Australian Wheat Export Prices Expected to Dip Amidst Easing Global Supply Concerns

The Australian wheat export price (Australian Premium White) is projected to decline by 6% in 2023–24, averaging around $490 per tonne. This downward trend mirrors a global easing of supply uncertainty following the northern hemisphere harvest, which has alleviated some of the pressure on wheat prices.

Despite the anticipated price dip, Australian wheat exporters are still expected to enjoy relatively high export values. This is attributed to the record-breaking production levels achieved in 2022–23, which have resulted in ample exportable supplies. Additionally, the relatively high prices forecast for 2023–24 are expected to further bolster export values.

Major Asian markets continue to dominate Australian wheat exports, accounting for the largest share of both value and volume. These markets, particularly China, are expected to remain key destinations for Australian wheat in the coming years.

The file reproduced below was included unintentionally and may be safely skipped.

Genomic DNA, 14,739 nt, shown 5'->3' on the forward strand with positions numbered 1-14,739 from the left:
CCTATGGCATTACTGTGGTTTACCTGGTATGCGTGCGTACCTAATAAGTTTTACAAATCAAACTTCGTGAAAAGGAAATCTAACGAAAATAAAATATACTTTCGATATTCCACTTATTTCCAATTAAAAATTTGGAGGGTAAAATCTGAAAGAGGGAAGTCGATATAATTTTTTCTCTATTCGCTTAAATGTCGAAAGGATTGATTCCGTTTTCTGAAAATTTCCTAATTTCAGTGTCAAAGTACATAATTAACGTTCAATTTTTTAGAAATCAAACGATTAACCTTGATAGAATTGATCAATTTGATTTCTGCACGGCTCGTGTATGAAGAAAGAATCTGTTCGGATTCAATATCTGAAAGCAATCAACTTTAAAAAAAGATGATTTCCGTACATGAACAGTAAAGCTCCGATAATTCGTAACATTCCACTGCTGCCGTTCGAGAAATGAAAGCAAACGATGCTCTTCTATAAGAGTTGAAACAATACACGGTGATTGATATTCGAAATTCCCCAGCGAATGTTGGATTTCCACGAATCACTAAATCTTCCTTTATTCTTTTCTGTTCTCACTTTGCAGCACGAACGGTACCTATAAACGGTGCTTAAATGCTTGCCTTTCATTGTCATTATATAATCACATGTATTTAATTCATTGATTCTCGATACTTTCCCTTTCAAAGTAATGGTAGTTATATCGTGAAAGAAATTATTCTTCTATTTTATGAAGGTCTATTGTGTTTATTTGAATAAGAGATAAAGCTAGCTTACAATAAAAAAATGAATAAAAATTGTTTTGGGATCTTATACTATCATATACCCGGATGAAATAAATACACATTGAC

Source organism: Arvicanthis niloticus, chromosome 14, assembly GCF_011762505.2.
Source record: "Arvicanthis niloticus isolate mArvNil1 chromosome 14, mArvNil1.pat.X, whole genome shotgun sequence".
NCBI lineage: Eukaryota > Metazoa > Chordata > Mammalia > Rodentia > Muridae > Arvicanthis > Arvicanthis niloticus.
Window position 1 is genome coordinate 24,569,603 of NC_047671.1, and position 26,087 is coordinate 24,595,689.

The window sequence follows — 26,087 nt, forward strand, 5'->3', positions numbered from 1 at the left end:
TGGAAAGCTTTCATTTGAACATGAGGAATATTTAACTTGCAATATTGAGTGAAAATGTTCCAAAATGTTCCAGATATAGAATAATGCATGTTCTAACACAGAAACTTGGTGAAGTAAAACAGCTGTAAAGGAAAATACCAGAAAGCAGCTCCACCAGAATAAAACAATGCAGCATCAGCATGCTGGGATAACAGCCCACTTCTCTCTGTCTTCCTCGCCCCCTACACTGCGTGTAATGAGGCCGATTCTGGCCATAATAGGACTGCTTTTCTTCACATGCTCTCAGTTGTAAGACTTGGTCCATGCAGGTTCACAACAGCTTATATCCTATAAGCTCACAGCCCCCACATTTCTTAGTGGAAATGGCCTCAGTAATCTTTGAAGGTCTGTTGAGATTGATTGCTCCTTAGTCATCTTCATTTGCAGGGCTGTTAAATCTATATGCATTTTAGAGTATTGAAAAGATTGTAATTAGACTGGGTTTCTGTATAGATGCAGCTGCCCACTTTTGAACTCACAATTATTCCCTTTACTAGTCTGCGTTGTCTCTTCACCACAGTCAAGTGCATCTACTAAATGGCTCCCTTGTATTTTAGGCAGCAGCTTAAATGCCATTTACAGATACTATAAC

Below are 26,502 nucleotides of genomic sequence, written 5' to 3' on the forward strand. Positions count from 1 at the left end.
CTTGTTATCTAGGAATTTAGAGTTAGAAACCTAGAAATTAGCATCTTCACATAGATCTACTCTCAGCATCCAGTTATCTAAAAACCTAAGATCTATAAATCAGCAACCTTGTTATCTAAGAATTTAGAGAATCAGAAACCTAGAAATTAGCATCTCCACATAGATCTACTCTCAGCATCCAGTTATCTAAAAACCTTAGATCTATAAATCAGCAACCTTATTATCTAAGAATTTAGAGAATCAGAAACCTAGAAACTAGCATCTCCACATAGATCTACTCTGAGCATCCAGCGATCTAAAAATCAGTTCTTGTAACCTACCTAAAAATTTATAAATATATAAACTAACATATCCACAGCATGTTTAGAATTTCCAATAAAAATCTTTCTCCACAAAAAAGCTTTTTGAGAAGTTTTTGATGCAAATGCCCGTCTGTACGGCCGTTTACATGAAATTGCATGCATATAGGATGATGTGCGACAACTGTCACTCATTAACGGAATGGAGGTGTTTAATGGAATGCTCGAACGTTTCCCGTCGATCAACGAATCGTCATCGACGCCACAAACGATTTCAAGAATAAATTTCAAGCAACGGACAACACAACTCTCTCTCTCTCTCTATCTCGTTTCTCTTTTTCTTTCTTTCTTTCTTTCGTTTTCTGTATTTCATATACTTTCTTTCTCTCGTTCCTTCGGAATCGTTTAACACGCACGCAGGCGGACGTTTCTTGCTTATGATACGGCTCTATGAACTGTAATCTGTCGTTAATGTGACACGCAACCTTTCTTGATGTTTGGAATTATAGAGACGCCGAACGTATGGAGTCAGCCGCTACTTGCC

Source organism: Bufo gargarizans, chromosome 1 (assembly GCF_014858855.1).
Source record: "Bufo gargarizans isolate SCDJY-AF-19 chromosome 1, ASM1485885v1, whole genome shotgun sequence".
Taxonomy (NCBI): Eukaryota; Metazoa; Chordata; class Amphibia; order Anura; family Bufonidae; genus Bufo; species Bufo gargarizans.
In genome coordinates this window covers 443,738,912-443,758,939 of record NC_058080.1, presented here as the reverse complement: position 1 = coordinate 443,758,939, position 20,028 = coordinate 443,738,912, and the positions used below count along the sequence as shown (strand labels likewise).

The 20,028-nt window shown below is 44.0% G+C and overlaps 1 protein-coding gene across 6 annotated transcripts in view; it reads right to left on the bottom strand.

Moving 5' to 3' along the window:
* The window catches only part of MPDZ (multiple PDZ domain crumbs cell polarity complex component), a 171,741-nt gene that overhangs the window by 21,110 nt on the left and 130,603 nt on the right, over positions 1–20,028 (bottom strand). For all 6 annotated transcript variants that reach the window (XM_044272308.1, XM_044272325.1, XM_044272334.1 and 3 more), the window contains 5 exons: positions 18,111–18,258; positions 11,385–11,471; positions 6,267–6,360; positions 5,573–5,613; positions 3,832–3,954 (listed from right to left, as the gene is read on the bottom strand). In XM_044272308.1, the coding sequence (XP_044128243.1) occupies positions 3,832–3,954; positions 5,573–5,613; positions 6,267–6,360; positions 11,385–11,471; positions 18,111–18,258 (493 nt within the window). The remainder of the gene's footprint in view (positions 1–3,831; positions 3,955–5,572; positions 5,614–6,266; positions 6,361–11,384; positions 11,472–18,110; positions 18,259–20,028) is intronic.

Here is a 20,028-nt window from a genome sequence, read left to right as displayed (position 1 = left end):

Cotton Farms in Australia

Cotton is a major agricultural commodity in Australia, playing a significant role in the country’s economy and contributing to global textile production. The industry is characterized by its focus on sustainability, water efficiency, and high-quality cotton fibers.

Cotton is primarily grown in New South Wales and Queensland, with the majority of production concentrated in the Darling Downs, Gwydir Valley, and Namoi Valley regions. These areas offer favorable climate conditions and fertile soils suitable for cotton cultivation.

With family farms at the heart of the industry, approximately 90% of Australia’s cotton businesses are family farms, highlighting the strong family-oriented nature of the industry. These families have a deep-rooted connection to the land and a commitment to sustainable cotton production practices.

Cotton Production Faces a Bleak Outlook

The cotton sector is not immune to the drought’s devastating grip. Australian cotton production is forecast to diminish by 8% to 1.2 million tonnes (or 5 million bales) in 2023–24, a direct consequence of the drier climate conditions that are expected to curtail the area planted to cotton.